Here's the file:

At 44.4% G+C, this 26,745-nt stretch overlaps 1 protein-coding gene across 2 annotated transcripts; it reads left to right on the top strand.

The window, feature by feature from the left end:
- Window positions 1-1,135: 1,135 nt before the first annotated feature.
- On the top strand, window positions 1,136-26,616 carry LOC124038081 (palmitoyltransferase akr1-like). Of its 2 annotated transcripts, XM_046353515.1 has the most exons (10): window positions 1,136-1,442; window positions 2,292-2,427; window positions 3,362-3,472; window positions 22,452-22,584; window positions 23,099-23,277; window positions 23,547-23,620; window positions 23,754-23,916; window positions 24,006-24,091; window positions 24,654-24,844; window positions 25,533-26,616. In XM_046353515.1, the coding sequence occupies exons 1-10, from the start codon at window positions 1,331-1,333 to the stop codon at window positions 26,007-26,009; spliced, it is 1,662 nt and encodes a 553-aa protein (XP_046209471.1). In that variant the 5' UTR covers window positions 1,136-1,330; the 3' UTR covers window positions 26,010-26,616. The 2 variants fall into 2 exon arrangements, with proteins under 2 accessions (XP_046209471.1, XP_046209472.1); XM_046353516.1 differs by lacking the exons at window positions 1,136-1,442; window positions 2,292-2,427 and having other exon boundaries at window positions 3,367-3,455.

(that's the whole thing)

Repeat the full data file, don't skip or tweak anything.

At 44.4% G+C, this 26,745-nt stretch overlaps 1 protein-coding gene across 2 annotated transcripts; it reads left to right on the top strand.

The window, feature by feature from the left end:
- Window positions 1-1,135: 1,135 nt before the first annotated feature.
- On the top strand, window positions 1,136-26,616 carry LOC124038081 (palmitoyltransferase akr1-like). Of its 2 annotated transcripts, XM_046353515.1 has the most exons (10): window positions 1,136-1,442; window positions 2,292-2,427; window positions 3,362-3,472; window positions 22,452-22,584; window positions 23,099-23,277; window positions 23,547-23,620; window positions 23,754-23,916; window positions 24,006-24,091; window positions 24,654-24,844; window positions 25,533-26,616. In XM_046353515.1, the coding sequence occupies exons 1-10, from the start codon at window positions 1,331-1,333 to the stop codon at window positions 26,007-26,009; spliced, it is 1,662 nt and encodes a 553-aa protein (XP_046209471.1). In that variant the 5' UTR covers window positions 1,136-1,330; the 3' UTR covers window positions 26,010-26,616. The 2 variants fall into 2 exon arrangements, with proteins under 2 accessions (XP_046209471.1, XP_046209472.1); XM_046353516.1 differs by lacking the exons at window positions 1,136-1,442; window positions 2,292-2,427 and having other exon boundaries at window positions 3,367-3,455.